“No. We were just… Robert and I started the band many years ago, 11 years ago by now, and we had a band before that called “The Circle” (?), making the same kind of music, only that we had a drum computer, we could not find a drummer at the time. Anyway, we always liked that kind of music, and we started as a hobby band. When we start something we want to do it good, although it is a hobby band it is our passion. And then it becomes more than just doing something that you are not thinking about. You start “ok, this is how I want the album to look like; this is what I want it to sound like”. The idea I have about how we are presenting the band, how we are on stage, something that fits the music. How do you want to express yourself, what should the lyrics be about? It is all one thing, it says a lot about who we are, but also – you can put so much passion, imagination and fantasy into your lyrics and everything you do, like stage decoration – what picture fits your songs emotionally and also visually?”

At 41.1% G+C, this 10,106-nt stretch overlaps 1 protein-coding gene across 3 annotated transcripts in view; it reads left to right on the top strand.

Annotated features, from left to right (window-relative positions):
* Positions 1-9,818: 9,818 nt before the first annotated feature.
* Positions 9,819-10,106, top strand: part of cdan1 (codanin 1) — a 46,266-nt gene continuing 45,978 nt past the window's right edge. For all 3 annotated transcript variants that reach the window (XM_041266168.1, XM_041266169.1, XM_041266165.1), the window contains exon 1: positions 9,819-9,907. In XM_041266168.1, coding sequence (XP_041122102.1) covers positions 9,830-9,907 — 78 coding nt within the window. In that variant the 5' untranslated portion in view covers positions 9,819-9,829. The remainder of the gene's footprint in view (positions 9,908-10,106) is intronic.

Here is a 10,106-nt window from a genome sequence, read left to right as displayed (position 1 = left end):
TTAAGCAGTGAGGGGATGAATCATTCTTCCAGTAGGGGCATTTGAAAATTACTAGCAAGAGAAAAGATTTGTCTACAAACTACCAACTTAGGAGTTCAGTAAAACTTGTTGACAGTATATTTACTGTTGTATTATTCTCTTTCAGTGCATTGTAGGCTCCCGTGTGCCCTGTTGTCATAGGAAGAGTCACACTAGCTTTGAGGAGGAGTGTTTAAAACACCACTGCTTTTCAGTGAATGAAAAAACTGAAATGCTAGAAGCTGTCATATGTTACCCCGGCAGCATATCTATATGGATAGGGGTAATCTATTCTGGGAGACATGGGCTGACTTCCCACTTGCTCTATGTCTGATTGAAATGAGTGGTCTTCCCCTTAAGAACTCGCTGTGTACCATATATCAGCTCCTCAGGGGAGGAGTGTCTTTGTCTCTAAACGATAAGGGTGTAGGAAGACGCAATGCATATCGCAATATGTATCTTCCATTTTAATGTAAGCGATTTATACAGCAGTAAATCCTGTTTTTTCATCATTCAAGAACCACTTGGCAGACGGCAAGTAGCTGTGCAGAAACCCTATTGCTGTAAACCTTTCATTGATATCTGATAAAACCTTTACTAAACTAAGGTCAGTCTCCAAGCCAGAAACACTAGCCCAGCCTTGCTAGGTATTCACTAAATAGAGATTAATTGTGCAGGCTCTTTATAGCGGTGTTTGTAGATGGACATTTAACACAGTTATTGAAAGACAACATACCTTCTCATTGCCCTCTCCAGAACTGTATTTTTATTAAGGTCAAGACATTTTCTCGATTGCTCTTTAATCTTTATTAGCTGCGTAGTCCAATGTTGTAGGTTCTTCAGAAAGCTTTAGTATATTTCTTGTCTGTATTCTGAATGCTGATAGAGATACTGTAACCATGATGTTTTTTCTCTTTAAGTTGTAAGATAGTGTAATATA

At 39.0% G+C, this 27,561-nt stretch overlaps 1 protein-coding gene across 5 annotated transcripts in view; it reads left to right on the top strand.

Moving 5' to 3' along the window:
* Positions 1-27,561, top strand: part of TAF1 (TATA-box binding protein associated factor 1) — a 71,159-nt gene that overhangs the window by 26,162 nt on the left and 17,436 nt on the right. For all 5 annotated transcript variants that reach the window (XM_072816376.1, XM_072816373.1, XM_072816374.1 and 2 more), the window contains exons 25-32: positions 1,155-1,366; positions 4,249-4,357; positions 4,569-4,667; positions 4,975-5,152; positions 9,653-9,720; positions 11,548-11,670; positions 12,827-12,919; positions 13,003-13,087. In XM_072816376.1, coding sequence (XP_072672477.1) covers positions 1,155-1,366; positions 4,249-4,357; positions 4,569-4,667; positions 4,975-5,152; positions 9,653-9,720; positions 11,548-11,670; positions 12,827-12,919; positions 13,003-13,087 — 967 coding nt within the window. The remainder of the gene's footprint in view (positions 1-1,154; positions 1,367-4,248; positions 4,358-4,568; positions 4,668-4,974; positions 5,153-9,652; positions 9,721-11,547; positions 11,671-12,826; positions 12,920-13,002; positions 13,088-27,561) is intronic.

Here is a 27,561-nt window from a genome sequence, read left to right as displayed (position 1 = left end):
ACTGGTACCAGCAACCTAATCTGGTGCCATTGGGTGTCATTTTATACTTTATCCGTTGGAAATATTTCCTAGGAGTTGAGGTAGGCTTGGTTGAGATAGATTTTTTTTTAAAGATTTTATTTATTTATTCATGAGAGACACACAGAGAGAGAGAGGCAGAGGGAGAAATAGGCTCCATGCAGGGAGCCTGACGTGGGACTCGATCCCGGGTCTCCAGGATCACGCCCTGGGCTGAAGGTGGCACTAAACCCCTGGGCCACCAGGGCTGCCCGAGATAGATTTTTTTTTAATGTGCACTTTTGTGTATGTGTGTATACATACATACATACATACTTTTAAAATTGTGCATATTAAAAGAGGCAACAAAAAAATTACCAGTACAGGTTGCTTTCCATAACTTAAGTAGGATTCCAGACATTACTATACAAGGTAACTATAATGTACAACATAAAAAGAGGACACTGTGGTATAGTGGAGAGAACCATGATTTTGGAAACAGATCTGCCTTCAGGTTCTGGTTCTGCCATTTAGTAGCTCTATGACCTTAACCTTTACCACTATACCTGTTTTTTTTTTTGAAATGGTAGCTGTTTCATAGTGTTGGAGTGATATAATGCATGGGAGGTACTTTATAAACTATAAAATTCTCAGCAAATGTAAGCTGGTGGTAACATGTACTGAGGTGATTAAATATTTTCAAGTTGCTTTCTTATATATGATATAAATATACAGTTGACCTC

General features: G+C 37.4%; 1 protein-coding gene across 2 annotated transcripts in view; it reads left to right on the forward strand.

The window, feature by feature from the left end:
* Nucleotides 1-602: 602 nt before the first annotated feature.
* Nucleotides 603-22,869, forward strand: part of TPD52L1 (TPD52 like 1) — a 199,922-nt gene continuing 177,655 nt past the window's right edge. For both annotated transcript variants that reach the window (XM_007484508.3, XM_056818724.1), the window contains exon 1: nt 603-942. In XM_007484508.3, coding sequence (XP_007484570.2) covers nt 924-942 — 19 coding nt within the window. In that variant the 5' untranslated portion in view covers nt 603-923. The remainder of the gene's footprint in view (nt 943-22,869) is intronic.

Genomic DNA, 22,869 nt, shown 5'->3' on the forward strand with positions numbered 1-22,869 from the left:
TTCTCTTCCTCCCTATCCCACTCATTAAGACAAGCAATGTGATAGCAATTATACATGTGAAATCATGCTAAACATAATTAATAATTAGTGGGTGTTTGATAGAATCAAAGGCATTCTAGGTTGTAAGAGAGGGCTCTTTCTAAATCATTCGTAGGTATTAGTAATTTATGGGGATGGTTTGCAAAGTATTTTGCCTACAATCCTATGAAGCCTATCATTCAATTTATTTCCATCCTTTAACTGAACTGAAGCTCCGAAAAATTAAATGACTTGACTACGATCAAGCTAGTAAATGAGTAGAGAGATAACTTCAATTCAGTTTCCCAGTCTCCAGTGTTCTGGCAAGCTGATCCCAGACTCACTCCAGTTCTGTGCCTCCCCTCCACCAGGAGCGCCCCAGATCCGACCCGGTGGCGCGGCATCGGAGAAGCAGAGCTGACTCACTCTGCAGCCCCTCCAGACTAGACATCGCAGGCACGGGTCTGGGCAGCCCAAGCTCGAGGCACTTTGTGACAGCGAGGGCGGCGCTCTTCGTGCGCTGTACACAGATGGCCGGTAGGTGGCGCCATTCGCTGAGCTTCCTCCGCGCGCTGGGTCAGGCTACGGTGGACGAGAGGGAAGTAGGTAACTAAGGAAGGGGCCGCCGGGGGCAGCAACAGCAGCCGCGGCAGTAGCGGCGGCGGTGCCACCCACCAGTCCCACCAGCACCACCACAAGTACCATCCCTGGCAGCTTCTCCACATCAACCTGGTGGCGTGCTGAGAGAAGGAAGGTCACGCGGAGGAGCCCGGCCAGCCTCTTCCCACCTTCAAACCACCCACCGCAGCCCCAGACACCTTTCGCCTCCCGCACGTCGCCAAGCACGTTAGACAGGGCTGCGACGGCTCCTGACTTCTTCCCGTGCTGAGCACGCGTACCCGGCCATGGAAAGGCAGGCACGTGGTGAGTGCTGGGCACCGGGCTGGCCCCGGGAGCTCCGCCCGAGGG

What about you Stephen?
“For me it was always that when I was a young boy I had a dream, but dreams do not always come true. But – I always wanted to become a professional musician. So in a way it became true. I am doing what I like to do, which is playing drums in places like this, which is what I am happy about – Making nice music with nice people in a nice group.”
WT_4.jpgSharon laughs, and adds that Stephen is also a producer and produces a lot of bands. She seems to be proud of her band mate. I ask Stephen if this was something which came naturally for him, or if he had to make a lot of effort?    
“You always have to make an effort for it – you have to work hard, otherwise… You do not get it for free, that is how it works in life. We all have to work for it. Of course you need to have talent, and … there is only one in the band who really got schooled for music, Ruud…”
Sharon follows the thread:
“He is a professional guitar player, but he has also had the education to teach others how to play guitar. He is a jazz musician actually; he graduated as a jazz musician. No, we have two, because Martijn…”
Stephen interrupts
“Yeah, Martijn, he did more of the technology side.”
Sharon adds: “But he also did a master degree in music.”
Stephen says that for the rest of the band music is more of a hobby, and Sharon adds that you do not always need to have an education to be a musician. It is a passion. Sharon continues: